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"The shine of the WCY – from one delegate's eye"
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"The shine of the WCY – from one delegate's eye"

Madusha ErandiThe World Conference on Youth was not all policy and resolutions, writes Madusha Erandi, 21, a Commonwealth Correspondent from Colombo in Sri Lanka. Her behind the scenes view as a delegate describes how it also gave  young people opportunity to experience the culture and landscape of Sri Lanka.

The World Conference on Youth held in May 2014 won huge popularity among the youth, print, and social media.

This overall view is not a general outside point of view, but that of a delegate who represented Sri Lanka in a conference that attracted about 350 international youth delegates and 750 from different youth-led organizations all over the world.

Sri Lanka as the hosting country was able to put forward 150 Sri Lankan delegates to represent the motherland and to contribute in their best capacities to uphold the values of their  native country. Nearly all the marginalized groups of society were represented.

The conference addressed seven thematic areas related to education, employment, health, conflict and recreation. All seven were given an equal weight and discussed deeply in facts and matters.

The cultural show related to the conference  happened on May 5th late in the evening. This was beautifully organized and many events were included to represent the traditions of Sri Lanka. Although this was a little boring to Sri Lankans, it was a new experience to all fellow international delegates.  Food was served at the respective hotels, where one international delegate and one national delegate were accommodated in each room in order to build up the mutual interactions.  It was quite interesting to note the different life patterns of people in different continents and how their ideologies differ.

Delegates were eager to know about the Sri Lankan culture, and even about Sri Lankan people. For the opening ceremony, which was held in Hambantota, all participants had to leave Colombo early in the morning using the official transport provided by the government. It was an interesting journey too where the Sri Lankan delegates could hear comments from international delegates such as “Here your opening ceremony is in middle of nowhere”.

Some international delegates as well as our own people were exhausted on reaching Hambantota, but it turned out to be a set of beautiful moments. There was a stunning welcome that could hardly be beat, and it was amazingly decorated. All participants had to walk amidst traditional drummers and flag bearers. They were given a traditional mask to wear during a specific part of the ceremony. It was amazing – no words can explain. A great entertainment accompanied the conference, with a beach party after the opening ceremony.  Every person could enjoy the atmosphere full of dance music and happy laughter.

Foreigners were eager to explore and enjoy the natural beauty. It was  evident the way some international delegates were curious to know about riding on elephants and visiting Yala. The conference was held only for three days, thus it is doubtful all those expectations turned into reality.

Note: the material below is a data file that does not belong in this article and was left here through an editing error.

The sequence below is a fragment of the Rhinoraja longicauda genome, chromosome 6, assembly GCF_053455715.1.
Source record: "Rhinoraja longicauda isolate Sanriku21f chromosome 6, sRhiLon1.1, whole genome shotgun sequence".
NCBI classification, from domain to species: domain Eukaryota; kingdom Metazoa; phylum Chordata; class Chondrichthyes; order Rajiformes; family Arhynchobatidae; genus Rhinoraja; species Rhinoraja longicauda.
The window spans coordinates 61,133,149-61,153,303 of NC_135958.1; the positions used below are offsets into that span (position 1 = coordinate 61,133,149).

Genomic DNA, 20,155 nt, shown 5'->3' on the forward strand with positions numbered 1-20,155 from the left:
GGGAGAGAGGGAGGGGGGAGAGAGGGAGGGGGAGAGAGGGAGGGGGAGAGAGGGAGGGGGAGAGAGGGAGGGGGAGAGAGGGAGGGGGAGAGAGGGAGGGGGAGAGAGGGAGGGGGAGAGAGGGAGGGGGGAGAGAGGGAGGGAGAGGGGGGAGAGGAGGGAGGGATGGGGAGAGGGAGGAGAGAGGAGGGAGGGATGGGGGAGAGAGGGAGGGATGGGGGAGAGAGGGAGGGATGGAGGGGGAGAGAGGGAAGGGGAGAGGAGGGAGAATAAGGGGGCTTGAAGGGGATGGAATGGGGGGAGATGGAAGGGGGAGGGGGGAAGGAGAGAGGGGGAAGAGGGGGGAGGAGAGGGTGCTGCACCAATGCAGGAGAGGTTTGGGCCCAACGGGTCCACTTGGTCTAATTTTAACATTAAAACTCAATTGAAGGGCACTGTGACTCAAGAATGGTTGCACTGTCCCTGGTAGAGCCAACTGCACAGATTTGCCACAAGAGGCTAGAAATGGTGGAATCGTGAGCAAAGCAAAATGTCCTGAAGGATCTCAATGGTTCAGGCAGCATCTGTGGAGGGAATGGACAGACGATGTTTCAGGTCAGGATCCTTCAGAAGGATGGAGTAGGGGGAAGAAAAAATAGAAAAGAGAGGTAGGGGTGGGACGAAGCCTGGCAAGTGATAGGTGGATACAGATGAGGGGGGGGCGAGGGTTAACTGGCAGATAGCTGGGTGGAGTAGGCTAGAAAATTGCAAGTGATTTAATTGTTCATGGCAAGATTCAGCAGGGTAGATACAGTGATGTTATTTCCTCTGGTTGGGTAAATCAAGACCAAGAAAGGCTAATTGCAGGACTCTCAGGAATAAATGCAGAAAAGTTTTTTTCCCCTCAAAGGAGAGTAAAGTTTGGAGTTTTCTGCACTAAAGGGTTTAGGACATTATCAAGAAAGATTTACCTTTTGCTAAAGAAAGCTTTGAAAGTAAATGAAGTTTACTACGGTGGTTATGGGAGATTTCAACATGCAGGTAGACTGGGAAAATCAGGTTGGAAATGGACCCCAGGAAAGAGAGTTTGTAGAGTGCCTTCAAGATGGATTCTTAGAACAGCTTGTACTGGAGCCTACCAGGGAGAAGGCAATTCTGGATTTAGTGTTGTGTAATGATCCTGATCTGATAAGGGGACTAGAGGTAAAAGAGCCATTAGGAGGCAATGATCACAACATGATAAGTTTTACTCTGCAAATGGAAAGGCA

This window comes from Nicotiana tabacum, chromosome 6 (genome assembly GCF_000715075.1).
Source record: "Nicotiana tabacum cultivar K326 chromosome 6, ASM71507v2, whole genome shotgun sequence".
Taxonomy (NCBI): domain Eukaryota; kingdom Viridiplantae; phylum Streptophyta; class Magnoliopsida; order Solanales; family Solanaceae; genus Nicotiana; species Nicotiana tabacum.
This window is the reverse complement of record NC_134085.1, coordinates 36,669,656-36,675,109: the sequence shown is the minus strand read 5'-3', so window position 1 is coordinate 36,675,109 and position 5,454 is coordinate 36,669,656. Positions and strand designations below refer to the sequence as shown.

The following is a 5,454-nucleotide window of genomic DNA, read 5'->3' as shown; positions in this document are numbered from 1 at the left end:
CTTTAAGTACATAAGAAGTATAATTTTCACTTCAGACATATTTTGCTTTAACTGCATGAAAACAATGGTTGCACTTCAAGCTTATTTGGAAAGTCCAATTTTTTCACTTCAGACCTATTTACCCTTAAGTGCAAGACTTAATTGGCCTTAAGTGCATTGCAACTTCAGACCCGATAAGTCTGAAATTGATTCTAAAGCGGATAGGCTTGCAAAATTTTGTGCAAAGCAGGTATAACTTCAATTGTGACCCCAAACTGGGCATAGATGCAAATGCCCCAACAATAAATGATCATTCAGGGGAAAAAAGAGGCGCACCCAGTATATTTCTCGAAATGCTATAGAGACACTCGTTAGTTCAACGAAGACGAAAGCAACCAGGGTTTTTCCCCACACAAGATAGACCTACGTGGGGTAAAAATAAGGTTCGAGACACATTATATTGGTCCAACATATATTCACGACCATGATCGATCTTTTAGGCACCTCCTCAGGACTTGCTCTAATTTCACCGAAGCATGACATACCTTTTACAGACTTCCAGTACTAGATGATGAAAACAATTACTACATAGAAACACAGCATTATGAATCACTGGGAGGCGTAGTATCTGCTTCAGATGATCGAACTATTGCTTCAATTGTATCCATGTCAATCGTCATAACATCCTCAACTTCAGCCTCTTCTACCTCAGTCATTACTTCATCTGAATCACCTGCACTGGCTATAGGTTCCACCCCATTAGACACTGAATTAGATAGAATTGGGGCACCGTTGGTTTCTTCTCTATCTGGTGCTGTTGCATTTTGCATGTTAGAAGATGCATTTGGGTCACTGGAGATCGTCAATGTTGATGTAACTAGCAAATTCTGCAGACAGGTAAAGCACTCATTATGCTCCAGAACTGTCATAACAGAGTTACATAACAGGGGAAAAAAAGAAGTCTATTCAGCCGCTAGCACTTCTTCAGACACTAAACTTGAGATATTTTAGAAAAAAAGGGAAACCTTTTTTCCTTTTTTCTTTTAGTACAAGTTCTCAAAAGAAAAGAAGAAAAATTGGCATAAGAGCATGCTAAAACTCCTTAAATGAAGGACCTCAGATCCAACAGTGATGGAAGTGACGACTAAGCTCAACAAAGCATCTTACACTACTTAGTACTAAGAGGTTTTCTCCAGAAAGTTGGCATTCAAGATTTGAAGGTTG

Plenary sessions commenced the next day and focussed on youth in the post 2015 development agenda. The venue was filled with youth ministers of different countries, international and national delegates, academia, journalists, observers and other types of participants. After that, specifics were discussed in a successful manner. All panelists who got involved were eminent academics, politicians and professionals.

Selfie syndrome prevailed very heavily at the conference. Wherever you turned, you could see group of youngsters taking selfies and sharing in social media. It was amazing to see Sri Lankans emerge within the international community by hosting such prestigious events like this.

However, after all the beautiful and interesting incidents we got the Colombo declaration on youth, where the outcomes of the conference could be used for the positive development of the youth around the world. It can be guaranteed that these outcomes were not only concentrated on one specific area of youth, but also dispersed in all economic, social, political, and environmental aspects.

Photo credits: Lishan Wikramanayake and Hemal Patabandige

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About me: I am determined and ambitious; ready to take up any challenge. A former journalist, I’m studying law at University of Colombo and doing freelance writing. I believe the youth is the fruitful future of any country and the positive anticipation of the developing world.

I love observing people, their nature and writing about them. I am a wannabe photographer. I swim, do athletics, and sing. I consider myself as a genuine social worker. Writing is simply my passion.

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Opinions expressed in this article are those of the author and do not necessarily represent the views of the Commonwealth Youth Programme. Articles are published in a spirit of dialogue, respect and understanding. If you disagree, why not submit a response?
To learn more about becoming a Commonwealth Correspondent please visit:
http://www.yourcommonwealth.org/submit-articles/commonwealthcorrespondents/
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